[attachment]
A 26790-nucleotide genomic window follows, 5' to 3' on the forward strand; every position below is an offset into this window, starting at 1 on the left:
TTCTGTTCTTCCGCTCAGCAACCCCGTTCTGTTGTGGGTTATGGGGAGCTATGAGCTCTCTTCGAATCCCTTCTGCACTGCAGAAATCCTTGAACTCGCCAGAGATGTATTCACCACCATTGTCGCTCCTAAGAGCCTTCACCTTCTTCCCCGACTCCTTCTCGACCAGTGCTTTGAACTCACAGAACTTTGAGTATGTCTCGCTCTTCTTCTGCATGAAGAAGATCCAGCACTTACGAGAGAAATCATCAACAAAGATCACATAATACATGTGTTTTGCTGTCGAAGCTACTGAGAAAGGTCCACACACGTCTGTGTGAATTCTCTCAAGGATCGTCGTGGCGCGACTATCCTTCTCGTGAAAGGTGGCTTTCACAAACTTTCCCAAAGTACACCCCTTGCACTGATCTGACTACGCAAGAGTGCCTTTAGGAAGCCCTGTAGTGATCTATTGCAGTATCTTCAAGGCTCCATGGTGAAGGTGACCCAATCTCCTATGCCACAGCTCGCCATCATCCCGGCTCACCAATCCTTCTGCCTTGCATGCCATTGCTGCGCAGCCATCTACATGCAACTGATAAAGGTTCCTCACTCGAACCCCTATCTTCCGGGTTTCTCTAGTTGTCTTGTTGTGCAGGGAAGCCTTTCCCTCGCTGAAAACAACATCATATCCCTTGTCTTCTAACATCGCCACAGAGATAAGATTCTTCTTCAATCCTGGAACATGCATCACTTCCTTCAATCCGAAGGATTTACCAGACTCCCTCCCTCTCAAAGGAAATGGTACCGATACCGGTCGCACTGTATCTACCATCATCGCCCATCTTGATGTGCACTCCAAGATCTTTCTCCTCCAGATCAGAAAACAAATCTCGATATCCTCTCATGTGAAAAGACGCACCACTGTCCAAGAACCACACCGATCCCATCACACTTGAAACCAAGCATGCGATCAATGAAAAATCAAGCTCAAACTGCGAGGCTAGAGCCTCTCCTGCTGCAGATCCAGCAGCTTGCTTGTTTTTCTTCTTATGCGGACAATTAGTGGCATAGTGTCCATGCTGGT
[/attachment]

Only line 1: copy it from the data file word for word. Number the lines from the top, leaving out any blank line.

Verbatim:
A 26790-nucleotide genomic window follows, 5' to 3' on the forward strand; every position below is an offset into this window, starting at 1 on the left: